Some time ago I read of a study that altered my perception of this thing we call failure: most of the world’s greatest achievements have resulted from being fired, from abject failure. It seems that we grow in life only during trauma, rarely in good times. We are so indolent by nature that we revel in our ruts and blissfully sink deeper into them every day that passes.
We are enjoined to “not rock the boat” – and we eagerly comply in order to hold on to that monetary umbilical cord that enslaves us. Perish the thought that we’d be forced out of our comfort zone into the tempestuous real world! When problems – even serious ones – arise in our workaday world, we rationalize our way into accepting almost any condition rather than risk losing that precious paycheck.
And not all firings are overt. How well I remember my second firing. This one but a year after the first one. After having cleaned out my office – a species of death in itself –, I dropped by the corporate CEO’s office to say goodby. He didn’t try to excuse my being fired or to weigh in on the decision to let me go – he was too wise for that. Instead, he leaned back in his chair and merely sighed, for he and I had become good friends. You know how it is: occasionally in life we stumble on an individual who proves to be such a kindred spirit we feel we’ve known him or her always. He was one of those. And had I remained there we quite likely might have become soul-mates. At any rate, after the sigh he said, “You know, Joe, I’ve been fired twice, too.” When my eyes widened in disbelief, he qualified his statement: “but neither ever showed on my record. Before each one took place, things got so bad at work I couldn’t help bringing some of it home with me. As each situation deteriorated it began to affect my wife’s health; I’d wake up in the middle of the night because of her weeping. But so determined was I to hold on to that paycheck that I bullheadedly refused to deal with the problem-person who was making both of our lives hell. So twice I had to leave my position. Neither showed on my record. You know, I’m convinced every last one of us, over time, will experience at least one similar situation. The world may not call it ‘firing,’ but inwardly it’s just as devastating as though we’d been actually fired.”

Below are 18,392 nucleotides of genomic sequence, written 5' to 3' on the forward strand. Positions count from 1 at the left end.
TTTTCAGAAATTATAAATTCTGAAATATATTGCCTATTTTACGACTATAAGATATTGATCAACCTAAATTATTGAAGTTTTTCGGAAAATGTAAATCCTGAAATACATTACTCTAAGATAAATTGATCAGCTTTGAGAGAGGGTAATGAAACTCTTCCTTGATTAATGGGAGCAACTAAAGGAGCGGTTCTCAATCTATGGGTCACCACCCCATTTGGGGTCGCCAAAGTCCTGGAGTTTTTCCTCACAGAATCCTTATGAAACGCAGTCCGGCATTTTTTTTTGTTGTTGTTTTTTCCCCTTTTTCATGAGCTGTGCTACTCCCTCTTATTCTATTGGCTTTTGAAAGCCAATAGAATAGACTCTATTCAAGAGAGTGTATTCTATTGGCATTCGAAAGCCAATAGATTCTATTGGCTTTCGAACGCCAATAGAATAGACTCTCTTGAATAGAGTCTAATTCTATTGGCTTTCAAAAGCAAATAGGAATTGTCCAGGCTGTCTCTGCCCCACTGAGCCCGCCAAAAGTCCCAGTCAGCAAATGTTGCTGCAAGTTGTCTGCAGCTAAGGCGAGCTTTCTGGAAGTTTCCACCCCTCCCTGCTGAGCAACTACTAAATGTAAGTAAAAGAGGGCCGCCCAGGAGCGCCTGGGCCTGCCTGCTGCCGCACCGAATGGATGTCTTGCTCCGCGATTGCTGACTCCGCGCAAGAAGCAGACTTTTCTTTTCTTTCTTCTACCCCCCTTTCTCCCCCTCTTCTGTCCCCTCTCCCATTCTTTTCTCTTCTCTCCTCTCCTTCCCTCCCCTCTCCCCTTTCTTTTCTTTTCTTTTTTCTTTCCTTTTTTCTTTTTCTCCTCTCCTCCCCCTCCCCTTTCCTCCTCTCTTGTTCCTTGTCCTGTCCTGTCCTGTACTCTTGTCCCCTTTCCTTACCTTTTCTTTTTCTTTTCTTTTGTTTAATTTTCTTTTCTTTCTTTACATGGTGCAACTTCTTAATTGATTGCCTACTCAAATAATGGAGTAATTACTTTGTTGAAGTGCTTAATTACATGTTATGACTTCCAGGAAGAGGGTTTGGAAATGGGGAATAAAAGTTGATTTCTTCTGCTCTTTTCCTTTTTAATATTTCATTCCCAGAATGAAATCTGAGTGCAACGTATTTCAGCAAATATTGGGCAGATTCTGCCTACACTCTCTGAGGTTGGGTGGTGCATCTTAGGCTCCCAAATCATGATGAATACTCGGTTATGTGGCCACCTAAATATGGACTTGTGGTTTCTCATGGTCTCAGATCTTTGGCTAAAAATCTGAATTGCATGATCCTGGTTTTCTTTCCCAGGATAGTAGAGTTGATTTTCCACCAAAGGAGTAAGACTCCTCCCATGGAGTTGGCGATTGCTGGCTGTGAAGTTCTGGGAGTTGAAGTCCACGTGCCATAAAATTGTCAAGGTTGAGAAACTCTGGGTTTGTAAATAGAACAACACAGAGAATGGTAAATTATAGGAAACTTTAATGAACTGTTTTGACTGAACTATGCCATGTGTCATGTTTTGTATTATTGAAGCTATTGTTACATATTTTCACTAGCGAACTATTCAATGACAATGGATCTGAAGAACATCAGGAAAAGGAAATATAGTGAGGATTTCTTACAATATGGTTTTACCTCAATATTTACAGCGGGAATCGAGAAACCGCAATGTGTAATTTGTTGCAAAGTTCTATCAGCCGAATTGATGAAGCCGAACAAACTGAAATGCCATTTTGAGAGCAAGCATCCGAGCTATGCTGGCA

That observation provided me with an odd sort of comfort; furthermore I thereby learned that failure is but an extension of success; in life, rarely does anyone experience one unattached to the other. And my friend reminded me that we are never alone in our sufferings.
Tomorrow we’ll conclude this topic.
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“In the dark moments it’s always the apparent failure of what you live by that gets you down.”
– Elizabeth Goudge, from Pilgrim’s Inn